There are a number of factors that can disrupt and destroy the chemistry of a pool. A swimming pool is its own self-contained ecosystem that requires monitoring and the correct application of chemicals to keep it clean, healthy, and sanitary. Anything that enters the pool has the potential to alter and destroy pool chemistry – and it can be expensive to correct.
When people use a pool, they bring a variety of unseen elements with them that includes sunscreen, makeup, dead skin cells, bacteria, fungi, and viral contaminants. Those all increase with the frequency with which the pool is used and the number of individuals that are swimming.
Rays from the sun reduce the amount of chlorine in a pool, allowing bacteria and algae to grow. Sunlight can easily reduce the amount of chlorine by up to 90 percent in just two hours when the pool water is directly exposed on a highly sunny day. Ultraviolet radiation from the sun breaks down chlorine, allowing it to gas off into the air.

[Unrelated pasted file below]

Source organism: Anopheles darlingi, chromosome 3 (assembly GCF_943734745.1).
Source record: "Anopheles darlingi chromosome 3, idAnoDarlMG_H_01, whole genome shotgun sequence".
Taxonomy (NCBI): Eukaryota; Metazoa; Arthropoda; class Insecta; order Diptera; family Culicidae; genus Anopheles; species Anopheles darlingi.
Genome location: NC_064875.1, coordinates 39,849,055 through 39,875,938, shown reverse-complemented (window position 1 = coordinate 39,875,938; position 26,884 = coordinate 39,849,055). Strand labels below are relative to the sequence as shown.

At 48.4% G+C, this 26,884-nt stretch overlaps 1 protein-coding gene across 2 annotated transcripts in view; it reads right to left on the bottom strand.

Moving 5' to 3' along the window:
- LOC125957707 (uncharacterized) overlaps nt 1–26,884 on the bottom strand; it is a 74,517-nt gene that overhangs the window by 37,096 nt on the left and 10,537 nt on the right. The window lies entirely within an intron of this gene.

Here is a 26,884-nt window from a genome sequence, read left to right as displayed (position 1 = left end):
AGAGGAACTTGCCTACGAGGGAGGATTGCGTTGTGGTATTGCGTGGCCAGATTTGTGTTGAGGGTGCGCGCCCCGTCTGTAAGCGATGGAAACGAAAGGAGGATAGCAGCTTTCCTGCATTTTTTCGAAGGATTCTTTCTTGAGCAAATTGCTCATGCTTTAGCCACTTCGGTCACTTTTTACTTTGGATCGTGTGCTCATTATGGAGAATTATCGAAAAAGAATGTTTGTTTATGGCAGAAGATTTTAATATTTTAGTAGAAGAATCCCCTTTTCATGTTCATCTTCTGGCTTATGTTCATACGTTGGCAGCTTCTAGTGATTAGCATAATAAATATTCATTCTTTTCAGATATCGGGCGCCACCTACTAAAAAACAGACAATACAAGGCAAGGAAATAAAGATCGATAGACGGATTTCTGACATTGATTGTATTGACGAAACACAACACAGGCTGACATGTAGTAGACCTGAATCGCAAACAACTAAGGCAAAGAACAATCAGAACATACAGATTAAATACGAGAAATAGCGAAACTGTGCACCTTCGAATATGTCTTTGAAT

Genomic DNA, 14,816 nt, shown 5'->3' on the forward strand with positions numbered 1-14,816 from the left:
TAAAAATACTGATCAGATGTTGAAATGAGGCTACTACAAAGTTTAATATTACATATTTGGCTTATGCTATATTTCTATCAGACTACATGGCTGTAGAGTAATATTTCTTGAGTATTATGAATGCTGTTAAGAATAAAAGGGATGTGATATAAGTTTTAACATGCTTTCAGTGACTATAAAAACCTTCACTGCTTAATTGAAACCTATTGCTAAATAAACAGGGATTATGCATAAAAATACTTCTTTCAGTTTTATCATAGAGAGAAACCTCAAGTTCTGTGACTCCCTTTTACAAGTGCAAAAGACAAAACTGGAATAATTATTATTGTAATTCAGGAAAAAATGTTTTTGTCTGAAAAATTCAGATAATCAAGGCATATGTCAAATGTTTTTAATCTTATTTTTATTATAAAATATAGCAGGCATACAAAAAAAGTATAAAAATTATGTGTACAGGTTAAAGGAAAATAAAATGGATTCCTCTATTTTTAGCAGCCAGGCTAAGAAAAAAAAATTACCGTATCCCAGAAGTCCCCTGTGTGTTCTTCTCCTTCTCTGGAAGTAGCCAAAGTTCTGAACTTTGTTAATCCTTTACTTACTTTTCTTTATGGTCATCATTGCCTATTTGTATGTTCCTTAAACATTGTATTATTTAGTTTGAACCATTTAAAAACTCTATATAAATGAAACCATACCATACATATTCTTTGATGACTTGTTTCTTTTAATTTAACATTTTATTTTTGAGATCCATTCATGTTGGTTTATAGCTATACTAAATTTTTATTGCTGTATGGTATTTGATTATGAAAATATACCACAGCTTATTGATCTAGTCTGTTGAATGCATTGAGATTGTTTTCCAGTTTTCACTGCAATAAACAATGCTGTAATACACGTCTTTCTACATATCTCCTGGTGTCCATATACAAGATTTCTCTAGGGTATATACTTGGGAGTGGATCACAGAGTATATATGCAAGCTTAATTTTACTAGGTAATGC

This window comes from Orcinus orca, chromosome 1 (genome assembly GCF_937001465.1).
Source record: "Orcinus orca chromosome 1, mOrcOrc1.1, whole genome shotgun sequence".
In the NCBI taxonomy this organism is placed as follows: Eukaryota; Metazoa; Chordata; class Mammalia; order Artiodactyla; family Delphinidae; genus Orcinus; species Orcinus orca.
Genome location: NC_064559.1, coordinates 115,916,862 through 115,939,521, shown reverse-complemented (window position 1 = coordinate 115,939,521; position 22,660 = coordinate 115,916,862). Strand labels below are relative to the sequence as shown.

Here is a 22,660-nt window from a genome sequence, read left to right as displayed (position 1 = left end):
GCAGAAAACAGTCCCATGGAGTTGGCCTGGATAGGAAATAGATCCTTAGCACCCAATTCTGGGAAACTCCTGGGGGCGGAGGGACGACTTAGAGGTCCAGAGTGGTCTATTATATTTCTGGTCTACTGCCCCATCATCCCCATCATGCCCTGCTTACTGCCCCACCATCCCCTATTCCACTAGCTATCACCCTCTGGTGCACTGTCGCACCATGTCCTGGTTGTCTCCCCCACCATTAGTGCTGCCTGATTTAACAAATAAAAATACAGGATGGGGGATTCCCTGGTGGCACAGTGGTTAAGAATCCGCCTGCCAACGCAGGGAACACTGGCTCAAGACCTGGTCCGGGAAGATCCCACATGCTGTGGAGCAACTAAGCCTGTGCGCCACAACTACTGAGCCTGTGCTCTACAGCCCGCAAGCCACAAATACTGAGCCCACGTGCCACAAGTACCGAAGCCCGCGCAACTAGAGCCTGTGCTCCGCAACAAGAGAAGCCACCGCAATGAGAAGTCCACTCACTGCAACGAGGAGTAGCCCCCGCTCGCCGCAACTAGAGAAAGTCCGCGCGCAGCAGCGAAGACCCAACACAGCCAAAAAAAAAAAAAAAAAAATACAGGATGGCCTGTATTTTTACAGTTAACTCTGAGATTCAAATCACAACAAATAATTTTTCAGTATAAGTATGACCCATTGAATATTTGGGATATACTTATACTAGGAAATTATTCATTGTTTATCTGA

The rainwater that falls in your pool contains acidic properties that will affect pH balances, alkaline levels, calcium and other chemicals. Heavy rain can significantly dilute the chemical balance of a pool. It’s further compounded if runoff from a house, porch or deck gets into the pool. The pool chemistry will also need to be tested and adjusted if individuals need to add water to the pool.
When removed right away, leaves won’t have a substantial effect on the pool water. However, if they’re left very long they’ll begin to use chlorine, stain the pool, and can result in an algae bloom. Even if there aren’t any plantings close to the pool, leaves and pollen can easily be displaced by the wind where they will be deposited into the pool. The same is true of mulch.
Too Many Chemicals
Maintaining the correct ratio of chemicals can be a balancing act. Adding too much, not enough or the wrong chemical can lead to pool chemistry that only a professional can remediate. Any of those situations can also result in injuries, and even emergency situations, if swimmers breathe them in or swallow even small amounts of pool water.
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